What do you think of when you hear the term “ airway health ”? If you’re like us, it may be something you haven’t thought about for most of your life but, chances are, if it is not affecting you personally, airway health is affecting someone close to you. While most often associated with sleep issues such as snoring or obstructive sleep apnea , poor airway health can be the culprit behind conditions such as chronic fatigue, excess weight gain, headaches, behavioral issues in children, just to name a few. You may be surprised to learn that many common medical conditions can be caused by airway disorders. More surprisingly, there are shockingly few practitioners who consider the airway when treating these conditions. Let’s dig into what causes airway disorders, how they can affect us, and why they’ve been so overlooked by modern medicine.
To keep things simple, modern humans are eating softer foods than our ancestors (even just since the industrial revolution) that do not require us to chew as much. Because our jaws aren’t engaging properly, our facial muscles don’t get the workout they need – if jaws aren’t chewing, facial muscles won’t work like they should. Take wisdom teeth, for example – many people need to have them removed because their teeth are too crowded - something that almost never happened even 150 years ago. Allergies, obesity, improper swallowing, breathing patterns, and restricted tongue function can make these conditions even worse. Airway issues can present in four main areas. Hard structures such as your jaw, teeth, and skull, soft tissues (primarily muscles), muscle reaction, as in how your muscles respond to your airway closing), and oral posture, the positioning of your tongue and mouth. Let’s take a closer look.
By the age of 6, a child’s orofacial development is 60% complete – that number is 90% by age 12. Because of this, early intervention is critical in ensuring this development happens properly. Having good tongue posture, nasal breathing, correct swallowing technique, and muscle strength will have a greater (positive) effect the younger you are. That said, improvement can still happen when you are an adult, it just takes a little longer. Let’s look at a common condition in children, tongue-tie (ankyloglossia).
This condition inhibits the tongue’s range of motion and makes it extremely difficult, or even impossible, to keep the tongue on the roof of the mouth where it’s supposed it be. Because the tongue doesn’t press outward on the palate, the mouth may not expand the way it should – potentially leading to teeth crowding, speech difficulties, and even obstructive sleep apnea. Learn more about tongue ties here – you'd be surprised how common they can be in children.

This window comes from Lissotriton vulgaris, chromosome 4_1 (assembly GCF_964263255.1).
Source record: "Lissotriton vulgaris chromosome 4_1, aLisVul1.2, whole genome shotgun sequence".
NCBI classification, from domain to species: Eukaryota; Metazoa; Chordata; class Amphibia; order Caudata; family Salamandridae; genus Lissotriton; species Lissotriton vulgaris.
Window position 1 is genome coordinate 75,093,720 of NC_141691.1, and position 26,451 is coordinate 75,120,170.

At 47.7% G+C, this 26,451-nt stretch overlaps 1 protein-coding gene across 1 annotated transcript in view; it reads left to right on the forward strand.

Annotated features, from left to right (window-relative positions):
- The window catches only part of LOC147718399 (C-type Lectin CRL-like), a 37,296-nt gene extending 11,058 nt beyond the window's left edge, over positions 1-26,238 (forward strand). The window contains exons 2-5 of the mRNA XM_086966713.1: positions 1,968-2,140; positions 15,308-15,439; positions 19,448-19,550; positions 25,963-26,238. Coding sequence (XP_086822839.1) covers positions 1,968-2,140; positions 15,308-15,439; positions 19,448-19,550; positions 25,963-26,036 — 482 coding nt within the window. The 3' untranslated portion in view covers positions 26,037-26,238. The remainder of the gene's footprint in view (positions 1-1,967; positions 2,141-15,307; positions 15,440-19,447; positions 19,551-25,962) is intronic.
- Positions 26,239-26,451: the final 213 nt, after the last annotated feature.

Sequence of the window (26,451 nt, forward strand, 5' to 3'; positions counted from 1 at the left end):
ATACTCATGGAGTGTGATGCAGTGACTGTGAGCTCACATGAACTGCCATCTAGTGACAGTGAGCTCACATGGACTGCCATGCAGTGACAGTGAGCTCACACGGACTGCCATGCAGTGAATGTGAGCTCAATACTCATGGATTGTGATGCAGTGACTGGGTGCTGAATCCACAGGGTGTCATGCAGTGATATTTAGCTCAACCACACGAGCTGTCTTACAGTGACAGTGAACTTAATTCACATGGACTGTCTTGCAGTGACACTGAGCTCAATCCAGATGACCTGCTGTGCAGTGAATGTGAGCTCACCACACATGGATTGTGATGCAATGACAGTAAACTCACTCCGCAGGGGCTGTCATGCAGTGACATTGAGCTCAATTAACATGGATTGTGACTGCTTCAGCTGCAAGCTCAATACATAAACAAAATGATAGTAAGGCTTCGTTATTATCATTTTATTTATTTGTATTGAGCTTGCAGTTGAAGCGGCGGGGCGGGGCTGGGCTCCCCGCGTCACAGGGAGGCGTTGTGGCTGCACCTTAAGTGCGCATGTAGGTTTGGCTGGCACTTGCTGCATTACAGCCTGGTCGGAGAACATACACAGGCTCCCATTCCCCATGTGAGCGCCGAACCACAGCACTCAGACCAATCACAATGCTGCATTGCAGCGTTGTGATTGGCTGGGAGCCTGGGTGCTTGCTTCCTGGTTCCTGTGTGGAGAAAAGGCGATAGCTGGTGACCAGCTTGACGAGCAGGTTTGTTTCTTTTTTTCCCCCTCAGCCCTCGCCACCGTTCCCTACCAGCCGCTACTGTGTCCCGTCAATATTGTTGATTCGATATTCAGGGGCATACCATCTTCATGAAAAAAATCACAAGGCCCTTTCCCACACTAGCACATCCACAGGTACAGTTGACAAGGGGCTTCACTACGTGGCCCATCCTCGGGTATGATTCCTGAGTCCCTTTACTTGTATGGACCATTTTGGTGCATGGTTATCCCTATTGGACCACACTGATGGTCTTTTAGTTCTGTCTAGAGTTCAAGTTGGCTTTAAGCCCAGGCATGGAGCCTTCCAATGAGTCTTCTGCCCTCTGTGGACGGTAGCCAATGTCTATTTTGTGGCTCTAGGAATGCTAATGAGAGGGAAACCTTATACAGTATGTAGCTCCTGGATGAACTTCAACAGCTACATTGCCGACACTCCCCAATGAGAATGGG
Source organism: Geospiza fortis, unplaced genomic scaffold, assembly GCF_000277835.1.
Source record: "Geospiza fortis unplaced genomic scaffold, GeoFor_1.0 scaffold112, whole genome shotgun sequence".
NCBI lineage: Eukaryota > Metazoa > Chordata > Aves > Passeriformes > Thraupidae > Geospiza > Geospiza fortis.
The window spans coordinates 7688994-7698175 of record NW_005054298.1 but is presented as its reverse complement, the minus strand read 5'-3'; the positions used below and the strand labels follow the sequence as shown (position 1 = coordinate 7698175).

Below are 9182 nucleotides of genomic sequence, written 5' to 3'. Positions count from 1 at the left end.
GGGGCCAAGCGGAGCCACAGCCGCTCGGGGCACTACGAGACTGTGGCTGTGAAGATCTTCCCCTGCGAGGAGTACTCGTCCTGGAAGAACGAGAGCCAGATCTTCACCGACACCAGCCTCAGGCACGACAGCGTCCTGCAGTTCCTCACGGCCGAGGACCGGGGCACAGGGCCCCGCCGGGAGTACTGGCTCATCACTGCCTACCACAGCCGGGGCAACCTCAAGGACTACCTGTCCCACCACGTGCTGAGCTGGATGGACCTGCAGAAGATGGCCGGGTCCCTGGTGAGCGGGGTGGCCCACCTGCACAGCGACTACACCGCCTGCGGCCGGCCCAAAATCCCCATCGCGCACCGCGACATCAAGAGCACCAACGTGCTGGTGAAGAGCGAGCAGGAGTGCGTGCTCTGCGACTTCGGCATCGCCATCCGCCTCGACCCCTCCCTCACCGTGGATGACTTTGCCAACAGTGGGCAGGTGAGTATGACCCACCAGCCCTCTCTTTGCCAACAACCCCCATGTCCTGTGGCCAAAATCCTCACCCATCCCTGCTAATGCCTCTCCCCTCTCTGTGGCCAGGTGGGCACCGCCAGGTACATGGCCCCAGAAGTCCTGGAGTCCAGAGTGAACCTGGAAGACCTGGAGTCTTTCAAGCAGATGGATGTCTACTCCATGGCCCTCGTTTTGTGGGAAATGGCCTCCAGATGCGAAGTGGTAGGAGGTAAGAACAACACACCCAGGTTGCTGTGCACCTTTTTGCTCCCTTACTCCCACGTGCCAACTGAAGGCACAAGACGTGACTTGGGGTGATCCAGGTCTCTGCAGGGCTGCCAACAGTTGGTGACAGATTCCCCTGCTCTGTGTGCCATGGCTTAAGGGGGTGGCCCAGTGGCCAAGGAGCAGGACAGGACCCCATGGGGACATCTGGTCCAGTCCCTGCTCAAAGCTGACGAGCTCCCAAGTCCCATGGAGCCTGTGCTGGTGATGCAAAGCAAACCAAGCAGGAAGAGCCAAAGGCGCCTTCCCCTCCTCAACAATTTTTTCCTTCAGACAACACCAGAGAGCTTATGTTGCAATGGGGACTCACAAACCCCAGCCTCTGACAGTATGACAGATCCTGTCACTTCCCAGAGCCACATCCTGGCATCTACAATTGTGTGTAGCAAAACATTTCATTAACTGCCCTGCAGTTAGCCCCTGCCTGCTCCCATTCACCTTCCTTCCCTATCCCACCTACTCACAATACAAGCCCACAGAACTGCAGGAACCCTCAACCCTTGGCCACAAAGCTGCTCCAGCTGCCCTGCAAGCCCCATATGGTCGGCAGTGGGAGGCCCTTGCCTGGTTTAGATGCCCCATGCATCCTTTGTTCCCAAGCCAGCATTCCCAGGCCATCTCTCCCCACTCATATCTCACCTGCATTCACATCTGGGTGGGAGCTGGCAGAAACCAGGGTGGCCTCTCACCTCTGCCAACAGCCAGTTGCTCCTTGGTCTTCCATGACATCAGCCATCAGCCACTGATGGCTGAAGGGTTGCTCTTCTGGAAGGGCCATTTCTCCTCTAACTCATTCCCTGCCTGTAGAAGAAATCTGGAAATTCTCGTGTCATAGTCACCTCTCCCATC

For most people, losing weight and exercising can greatly improve airway health. You can also specifically exercise the soft tissues in your mouth and throat to tone and strengthen muscle. It’s important to figure out what is causing inflammation in your mouth and throat to be able to address it.
Every time you take a breath in, your airway muscles work hard to prevent your airway from collapsing due to the negative pressure that is created. Try taking a big breath with your mouth open in front of a mirror. You will see your tongue move to counteract this pressure. Ever wonder why people snore at night but not during the day? Our mouth and throat muscles are relaxed while we sleep – meaning it is easier for the airway to collapse. Poor airway muscle response can lead to disordered breathing during sleep.
Upper airway exercises or myofunctional therapy can help improve muscle coordination, tone, and responsiveness. Here are some exercises that you can try at home.
By consciously keeping your tongue and mouth in the proper position during the day, you’ll better train your muscles to keep your airway open at night and make it less likely your tongue will fall back creating obstruction.
What is the proper posture? Your mouth should be lightly closed with the front and back of the tongue lightly suctioned to the roof of our mouth. You should be breathing both in and out through your nose. Did you know that breathing through your mouth can also dehydrate you 42% faster?
The hard structures, soft tissues, muscle reaction, and oral posture are all levers you can pull to help. The amount you can benefit from improving each one will depend on your condition and which factors are causing your airway to be small, vibrate (snore), and/or collapse (obstructive sleep apnea). To figure out what is best for your condition, we strongly recommend working with a health care professional who is trained in airway health.